French reports 6th January, “Situation much the same as yesterday,” but I regret to report that serious accident has happened to 1st Suffolk Regiment.

From news just come to hand from them, I gather that, with the authority and with the knowledge, of French, four Companies of 1st Suffolks advanced by night against a low hill one mile from their camp.

They attacked at dawn. Lieut.-Colonel Watson (commanding) gave orders to charge. He was at once wounded.

Orders to retire were given, it is said, by the enemy.

Three-quarters of the force retreated to the camp. The reminder held their ground till overpowered by greater numbers. They surrendered.

When the casualty list was made up, it was found the disaster was even more serious than was at first apparent. All the despatches from the scene – in the neighbourhood of Rensburg – affirm that the cry of “retire” was raised by the Boers. The importance of the hill is apparent from the fact that it commanded the Boer line of retreat towards the Free State. The abortive attempt is thus described by a correspondent:- Colonel Watson having urged the General to grant him permission, was allowed to attempt to occupy a very important hill commanding the road to Colesberg Bridge. The hill presents a bare face with a gentle ascent towards out position by rugged rocks, and has a steep front towards the east. Four Campanies of the Suffolk Regiment marched on the hill and took up a position. The Boers appeared in force from the east front and opened a hot fire.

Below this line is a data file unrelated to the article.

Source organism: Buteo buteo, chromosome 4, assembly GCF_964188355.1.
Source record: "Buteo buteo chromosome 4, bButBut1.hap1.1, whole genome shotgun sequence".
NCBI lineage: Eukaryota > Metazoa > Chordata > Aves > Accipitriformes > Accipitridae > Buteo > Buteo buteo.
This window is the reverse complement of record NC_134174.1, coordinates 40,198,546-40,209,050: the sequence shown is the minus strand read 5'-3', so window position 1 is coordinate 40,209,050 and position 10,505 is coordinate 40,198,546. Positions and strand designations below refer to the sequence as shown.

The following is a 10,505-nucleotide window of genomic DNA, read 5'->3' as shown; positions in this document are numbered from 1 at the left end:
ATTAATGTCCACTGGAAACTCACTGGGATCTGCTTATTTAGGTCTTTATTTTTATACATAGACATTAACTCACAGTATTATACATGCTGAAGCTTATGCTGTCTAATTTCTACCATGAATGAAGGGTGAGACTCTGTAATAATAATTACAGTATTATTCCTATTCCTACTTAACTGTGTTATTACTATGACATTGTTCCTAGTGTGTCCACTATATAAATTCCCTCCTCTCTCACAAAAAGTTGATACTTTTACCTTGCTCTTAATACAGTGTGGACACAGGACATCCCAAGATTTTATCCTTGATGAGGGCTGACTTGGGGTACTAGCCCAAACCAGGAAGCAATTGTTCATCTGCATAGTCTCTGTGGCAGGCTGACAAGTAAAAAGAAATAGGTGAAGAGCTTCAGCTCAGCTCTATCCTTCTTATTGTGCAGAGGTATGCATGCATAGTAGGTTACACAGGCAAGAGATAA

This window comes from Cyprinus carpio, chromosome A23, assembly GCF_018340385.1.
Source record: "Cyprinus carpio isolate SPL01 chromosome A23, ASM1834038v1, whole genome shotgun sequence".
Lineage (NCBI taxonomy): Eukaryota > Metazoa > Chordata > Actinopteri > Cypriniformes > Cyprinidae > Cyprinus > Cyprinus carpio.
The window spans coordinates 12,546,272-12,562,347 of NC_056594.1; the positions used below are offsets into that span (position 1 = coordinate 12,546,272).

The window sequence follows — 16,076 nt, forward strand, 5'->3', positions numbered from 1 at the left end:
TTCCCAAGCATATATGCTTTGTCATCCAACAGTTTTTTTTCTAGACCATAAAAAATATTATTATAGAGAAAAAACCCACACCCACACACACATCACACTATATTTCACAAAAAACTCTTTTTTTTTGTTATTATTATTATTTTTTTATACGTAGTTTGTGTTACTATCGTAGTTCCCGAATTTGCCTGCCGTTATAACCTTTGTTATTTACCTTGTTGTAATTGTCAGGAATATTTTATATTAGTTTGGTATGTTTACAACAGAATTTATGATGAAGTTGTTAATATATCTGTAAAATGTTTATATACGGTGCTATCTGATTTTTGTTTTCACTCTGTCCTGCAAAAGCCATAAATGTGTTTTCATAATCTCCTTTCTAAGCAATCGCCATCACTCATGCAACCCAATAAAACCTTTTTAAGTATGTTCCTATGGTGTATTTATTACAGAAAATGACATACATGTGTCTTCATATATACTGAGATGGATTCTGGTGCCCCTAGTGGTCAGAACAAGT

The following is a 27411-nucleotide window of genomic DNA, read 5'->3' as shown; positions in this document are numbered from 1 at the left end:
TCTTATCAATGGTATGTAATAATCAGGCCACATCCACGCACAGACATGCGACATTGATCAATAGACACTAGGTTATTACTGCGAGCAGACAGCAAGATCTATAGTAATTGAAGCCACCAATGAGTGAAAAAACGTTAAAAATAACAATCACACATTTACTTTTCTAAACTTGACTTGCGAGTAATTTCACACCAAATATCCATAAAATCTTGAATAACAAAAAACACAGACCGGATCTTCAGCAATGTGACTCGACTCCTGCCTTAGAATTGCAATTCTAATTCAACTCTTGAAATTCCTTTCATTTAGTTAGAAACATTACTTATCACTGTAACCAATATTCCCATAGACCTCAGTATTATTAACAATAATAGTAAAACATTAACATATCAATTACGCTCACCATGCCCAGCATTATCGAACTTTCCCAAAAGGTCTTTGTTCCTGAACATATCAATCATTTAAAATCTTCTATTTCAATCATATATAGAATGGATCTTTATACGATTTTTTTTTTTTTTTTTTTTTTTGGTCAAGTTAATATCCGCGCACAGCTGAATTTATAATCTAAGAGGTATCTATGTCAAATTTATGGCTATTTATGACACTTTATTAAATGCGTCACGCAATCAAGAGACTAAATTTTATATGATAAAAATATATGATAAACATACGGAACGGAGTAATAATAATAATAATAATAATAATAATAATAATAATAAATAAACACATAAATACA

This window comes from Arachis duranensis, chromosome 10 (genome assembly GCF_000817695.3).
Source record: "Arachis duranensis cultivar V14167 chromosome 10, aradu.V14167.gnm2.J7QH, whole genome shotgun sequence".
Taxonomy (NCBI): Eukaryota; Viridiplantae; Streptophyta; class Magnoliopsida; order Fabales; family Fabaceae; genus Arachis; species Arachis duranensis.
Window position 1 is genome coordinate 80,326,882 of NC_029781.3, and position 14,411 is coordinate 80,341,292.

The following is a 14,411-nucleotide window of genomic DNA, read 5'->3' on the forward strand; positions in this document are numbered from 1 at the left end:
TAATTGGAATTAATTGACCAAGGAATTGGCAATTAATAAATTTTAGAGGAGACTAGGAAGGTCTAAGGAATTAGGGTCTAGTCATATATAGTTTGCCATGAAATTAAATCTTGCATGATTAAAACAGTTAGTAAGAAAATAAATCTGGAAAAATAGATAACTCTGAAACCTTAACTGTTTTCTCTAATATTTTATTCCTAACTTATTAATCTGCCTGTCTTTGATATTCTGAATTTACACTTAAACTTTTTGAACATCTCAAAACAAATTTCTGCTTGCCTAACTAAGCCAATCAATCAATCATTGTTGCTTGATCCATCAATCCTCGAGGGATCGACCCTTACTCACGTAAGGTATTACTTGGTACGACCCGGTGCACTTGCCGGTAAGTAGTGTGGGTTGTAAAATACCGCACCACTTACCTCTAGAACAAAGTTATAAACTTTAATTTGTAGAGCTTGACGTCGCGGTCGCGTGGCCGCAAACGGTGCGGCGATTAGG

A cry of “Retire” was raised, it is said by some of the Bores, and about two-thirds of our men retired.

The remainder held the position for twenty minutes longer, and then being outnumbered and surrounded, they surrendered.

The Standard, Wednesday, January 10, 1900.

The officers killed at Rensburg.